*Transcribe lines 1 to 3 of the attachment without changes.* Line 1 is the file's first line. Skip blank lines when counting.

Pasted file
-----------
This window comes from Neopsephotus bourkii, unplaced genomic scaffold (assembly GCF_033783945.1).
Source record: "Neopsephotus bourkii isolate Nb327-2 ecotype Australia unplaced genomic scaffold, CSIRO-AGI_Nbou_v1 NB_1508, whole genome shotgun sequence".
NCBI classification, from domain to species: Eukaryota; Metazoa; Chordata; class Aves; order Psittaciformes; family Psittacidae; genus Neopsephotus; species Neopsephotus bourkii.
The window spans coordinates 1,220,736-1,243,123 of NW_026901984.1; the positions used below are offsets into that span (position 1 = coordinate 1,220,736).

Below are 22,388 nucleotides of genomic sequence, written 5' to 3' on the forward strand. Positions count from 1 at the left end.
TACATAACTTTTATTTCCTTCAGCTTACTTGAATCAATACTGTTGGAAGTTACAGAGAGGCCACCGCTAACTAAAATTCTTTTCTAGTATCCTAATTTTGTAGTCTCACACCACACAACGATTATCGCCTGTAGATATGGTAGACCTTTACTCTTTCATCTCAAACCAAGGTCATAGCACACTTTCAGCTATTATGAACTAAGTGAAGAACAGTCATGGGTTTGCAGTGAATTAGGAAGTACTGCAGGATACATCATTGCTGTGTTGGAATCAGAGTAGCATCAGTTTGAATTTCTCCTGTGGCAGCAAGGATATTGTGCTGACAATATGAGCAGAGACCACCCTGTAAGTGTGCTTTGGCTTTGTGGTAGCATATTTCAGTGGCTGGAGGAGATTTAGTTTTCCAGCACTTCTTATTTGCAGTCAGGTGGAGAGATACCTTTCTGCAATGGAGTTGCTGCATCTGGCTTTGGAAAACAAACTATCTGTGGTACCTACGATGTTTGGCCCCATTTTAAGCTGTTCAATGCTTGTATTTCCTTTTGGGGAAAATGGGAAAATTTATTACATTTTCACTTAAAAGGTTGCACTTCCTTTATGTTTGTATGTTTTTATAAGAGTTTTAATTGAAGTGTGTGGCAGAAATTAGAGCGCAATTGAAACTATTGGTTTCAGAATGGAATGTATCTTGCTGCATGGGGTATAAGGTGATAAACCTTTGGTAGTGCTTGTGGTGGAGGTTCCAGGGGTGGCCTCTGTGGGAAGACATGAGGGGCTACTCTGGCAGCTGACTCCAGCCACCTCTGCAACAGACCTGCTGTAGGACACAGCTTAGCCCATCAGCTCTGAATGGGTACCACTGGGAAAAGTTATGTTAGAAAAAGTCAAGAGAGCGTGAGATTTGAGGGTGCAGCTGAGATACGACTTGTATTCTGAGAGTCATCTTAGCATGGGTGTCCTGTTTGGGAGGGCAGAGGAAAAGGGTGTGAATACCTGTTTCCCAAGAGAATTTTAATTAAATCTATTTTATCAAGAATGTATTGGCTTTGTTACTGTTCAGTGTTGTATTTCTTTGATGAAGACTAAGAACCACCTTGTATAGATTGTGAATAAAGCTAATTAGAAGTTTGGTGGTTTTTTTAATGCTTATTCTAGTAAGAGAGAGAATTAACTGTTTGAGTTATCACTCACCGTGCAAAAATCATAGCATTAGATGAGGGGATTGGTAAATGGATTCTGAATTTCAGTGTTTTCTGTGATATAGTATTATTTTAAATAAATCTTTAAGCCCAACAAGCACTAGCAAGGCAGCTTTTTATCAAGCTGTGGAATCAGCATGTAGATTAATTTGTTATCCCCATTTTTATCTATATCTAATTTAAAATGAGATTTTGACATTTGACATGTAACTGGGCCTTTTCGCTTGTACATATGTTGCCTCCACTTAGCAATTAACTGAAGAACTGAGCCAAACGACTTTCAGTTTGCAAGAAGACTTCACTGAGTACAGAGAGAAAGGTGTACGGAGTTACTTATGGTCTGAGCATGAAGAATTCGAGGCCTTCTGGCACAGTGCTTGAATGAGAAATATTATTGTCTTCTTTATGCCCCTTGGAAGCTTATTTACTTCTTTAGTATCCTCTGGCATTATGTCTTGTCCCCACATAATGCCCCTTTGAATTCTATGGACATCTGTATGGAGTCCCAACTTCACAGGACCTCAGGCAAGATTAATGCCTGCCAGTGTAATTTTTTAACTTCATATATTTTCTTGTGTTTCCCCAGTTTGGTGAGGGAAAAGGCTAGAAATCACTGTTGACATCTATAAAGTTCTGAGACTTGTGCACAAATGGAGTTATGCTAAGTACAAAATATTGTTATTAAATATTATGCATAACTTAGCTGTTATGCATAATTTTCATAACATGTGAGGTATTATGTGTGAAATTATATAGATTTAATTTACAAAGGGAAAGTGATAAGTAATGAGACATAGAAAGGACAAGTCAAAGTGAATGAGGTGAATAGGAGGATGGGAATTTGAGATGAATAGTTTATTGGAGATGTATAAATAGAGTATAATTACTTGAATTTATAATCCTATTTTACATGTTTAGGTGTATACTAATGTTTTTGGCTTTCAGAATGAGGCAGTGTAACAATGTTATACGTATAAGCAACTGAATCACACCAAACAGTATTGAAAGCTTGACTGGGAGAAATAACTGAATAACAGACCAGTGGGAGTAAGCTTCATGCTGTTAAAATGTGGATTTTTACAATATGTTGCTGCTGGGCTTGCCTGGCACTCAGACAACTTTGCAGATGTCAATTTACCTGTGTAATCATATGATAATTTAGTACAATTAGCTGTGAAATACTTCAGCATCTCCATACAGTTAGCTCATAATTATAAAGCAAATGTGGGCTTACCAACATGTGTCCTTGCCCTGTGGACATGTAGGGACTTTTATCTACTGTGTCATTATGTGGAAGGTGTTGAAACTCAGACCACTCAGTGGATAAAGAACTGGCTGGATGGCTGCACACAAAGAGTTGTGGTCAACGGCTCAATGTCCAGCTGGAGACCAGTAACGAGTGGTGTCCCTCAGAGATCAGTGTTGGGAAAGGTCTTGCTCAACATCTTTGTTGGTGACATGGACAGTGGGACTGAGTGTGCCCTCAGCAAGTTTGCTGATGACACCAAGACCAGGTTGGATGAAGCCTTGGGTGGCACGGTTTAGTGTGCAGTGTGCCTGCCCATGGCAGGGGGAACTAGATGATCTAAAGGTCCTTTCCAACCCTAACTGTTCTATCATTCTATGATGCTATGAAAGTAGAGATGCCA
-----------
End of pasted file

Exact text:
This window comes from Neopsephotus bourkii, unplaced genomic scaffold (assembly GCF_033783945.1).
Source record: "Neopsephotus bourkii isolate Nb327-2 ecotype Australia unplaced genomic scaffold, CSIRO-AGI_Nbou_v1 NB_1508, whole genome shotgun sequence".
NCBI classification, from domain to species: Eukaryota; Metazoa; Chordata; class Aves; order Psittaciformes; family Psittacidae; genus Neopsephotus; species Neopsephotus bourkii.